An interesting short video showing the difference between experienced Rumer and less experienced Cluedo. Ru is watching the gun. If he moves, there might be a retrieve. Clue is watching EVERYTHING!When taking a young dog out for his first shoots try and pick a day when you can just do a couple of drives because even if they don't do a lot of hunting or retrieving, the day itself will be exciting and exhausting. ... See MoreSee Less

6 days ago  ·  

View on Facebook
Ten months old today. He wouldn't let me take a decent photo of him! ... See MoreSee Less

1 week ago  ·  

View on Facebook
Beating yesterday, a bit of light training today. Senior Quincegrove girls Rumer and Secret. ... See MoreSee Less

2 weeks ago  ·  

View on Facebook
No respect for his mother! ... See MoreSee Less

2 weeks ago  ·  

View on Facebook
We've seen a few posts recently asking for advice on choosing a stud dog... here is my advice.First find dogs you like. I prefer to have seen the dog in person, but your first screening is likely to be on FB or Champdogs. Stud dog owners should be happy to send you videos or to arrange for you to meet the dog in person.You know I'm going to say look for health tests! But be sure what the owner means. I want hips, current eye and gonioscopy certificates, and DNA tests. Elbows are a big bonus. Many stud adverts say a dog is health tested, but this may only mean DNA tests. Check health tests on the Kennel Club website.Field trial awards are independent proof that the dog hunts, is steady to shot and fall, and retrieves... but MANY dogs without FT awards also have these attributes. Some FT dogs are super easy to train, others may be beyond the normal shooting person. Ask questions about the dog and what his offspring have been like to train. Make sure you are picking the right dog for your market.Weigh up your any weaknesses your bitch has and try to avoid them in the stud dog. Both should be good examples of the breed and free from faults such as gun shyness and hard mouth.Check out the COI of the proposed mating using the Kennel Club website and talk to the stud owner about the pedigrees. Experienced stud owners know what works together and what doesn't. Sadly some out there only want to take your money!Consider where your stud dog is based. Although you should be prepared to travel for the right dog it is important to factor in travel and accommodation if required. Chilled or frozen semen may be available but you will need assistance with insemination. Stud dog owners should happy to support you and advise on progesterone testing, ultrasound examination, and pre- and postnatal care of your bitch and her puppies. It might also be useful if they have contacts waiting for puppies from their stud dogs.Once you have chosen your stud, keep in contact with his owner. It is helpful to let them know when your bitch comes into season so they have an idea when you will need his services. Make sure you understand what the stud fee is, how many matings are covered, when the stud fee is payable, and what the terms are if your bitch doesn't fall pregnant. ... See MoreSee Less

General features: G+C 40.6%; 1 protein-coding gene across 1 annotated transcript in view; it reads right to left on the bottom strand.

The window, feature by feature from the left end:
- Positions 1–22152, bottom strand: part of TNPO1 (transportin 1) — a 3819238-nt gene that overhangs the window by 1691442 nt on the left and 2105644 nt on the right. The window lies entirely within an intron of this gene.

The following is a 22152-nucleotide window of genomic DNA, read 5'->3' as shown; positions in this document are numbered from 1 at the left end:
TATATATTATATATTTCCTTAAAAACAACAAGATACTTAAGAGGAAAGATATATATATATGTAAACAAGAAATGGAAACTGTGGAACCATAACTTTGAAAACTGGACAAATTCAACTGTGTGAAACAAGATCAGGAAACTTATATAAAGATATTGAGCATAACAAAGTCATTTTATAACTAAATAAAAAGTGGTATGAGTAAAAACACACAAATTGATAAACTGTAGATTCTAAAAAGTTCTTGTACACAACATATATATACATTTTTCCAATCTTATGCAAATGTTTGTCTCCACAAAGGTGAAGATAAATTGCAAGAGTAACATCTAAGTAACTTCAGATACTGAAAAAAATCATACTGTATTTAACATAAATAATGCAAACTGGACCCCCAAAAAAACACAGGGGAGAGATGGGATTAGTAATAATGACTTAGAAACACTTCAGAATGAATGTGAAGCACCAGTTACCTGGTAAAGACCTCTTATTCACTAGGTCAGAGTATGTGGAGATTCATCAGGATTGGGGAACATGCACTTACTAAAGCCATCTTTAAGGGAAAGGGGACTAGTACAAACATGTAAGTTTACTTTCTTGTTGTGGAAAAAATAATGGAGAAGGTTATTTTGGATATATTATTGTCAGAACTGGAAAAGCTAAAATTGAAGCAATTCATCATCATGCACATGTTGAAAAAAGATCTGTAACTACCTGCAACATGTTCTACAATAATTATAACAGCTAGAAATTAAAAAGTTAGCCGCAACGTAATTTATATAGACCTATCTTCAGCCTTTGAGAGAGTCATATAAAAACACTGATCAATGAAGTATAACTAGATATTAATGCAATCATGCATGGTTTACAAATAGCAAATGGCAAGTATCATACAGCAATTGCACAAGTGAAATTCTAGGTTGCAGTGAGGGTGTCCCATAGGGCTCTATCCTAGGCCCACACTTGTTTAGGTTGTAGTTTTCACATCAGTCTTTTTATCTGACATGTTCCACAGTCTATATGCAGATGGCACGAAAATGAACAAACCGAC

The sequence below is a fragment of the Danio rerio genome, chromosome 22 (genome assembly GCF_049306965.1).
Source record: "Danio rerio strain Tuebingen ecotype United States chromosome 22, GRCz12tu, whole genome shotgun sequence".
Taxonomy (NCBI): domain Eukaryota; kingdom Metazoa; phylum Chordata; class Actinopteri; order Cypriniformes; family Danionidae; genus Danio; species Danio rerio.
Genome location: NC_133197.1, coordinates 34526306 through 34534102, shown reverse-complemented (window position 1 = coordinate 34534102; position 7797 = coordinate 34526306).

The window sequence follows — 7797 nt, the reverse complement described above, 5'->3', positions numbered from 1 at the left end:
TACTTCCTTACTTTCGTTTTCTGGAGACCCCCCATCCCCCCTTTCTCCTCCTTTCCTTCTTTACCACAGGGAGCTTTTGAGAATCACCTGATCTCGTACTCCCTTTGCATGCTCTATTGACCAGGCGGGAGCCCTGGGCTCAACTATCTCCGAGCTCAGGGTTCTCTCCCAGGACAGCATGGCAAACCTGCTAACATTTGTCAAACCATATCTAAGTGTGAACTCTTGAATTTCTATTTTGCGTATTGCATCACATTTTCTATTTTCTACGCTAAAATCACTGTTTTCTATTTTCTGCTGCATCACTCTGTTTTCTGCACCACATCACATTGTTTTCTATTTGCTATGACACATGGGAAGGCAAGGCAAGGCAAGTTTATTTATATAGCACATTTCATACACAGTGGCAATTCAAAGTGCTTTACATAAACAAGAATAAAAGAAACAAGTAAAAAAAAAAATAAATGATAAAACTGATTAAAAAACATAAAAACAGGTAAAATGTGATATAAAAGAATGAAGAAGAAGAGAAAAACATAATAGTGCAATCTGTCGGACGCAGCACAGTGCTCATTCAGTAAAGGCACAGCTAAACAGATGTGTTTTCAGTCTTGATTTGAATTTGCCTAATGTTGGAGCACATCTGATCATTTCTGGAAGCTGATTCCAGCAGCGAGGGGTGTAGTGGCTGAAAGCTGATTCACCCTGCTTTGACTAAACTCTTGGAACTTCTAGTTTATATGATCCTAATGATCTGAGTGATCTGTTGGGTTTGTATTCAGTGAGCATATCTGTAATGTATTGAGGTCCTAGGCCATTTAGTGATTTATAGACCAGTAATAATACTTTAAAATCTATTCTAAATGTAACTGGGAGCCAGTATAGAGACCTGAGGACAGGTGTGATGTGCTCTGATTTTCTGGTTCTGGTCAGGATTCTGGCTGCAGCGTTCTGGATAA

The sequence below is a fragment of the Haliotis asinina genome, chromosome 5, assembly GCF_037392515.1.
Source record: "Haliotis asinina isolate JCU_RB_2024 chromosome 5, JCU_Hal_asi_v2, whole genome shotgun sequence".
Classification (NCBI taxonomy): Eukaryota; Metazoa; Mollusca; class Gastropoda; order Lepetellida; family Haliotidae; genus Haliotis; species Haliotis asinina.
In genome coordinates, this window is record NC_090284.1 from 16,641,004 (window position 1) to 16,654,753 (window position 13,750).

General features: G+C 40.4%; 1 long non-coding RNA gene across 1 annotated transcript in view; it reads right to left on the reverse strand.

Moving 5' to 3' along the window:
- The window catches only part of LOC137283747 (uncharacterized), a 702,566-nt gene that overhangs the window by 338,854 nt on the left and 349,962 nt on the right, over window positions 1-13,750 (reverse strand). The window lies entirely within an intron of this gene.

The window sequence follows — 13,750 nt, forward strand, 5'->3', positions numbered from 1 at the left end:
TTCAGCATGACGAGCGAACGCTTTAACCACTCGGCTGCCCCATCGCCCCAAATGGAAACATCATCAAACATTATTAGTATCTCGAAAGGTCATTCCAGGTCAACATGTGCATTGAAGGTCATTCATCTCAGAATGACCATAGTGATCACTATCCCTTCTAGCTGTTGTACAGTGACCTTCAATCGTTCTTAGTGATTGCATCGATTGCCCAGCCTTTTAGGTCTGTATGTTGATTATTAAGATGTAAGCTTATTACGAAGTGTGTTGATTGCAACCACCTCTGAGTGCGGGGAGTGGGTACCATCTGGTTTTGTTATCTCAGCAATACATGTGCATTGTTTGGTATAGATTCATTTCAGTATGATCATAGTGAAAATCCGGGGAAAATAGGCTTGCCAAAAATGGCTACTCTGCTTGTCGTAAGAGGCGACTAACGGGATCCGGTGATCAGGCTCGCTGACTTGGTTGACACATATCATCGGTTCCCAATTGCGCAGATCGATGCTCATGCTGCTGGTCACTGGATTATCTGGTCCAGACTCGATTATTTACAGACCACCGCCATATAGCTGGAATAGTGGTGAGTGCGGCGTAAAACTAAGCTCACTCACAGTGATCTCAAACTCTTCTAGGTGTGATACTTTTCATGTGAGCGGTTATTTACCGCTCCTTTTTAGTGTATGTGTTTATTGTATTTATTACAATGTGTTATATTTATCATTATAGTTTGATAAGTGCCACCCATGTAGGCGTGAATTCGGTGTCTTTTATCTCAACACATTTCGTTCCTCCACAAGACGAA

3 weeks ago  ·  

View on Facebook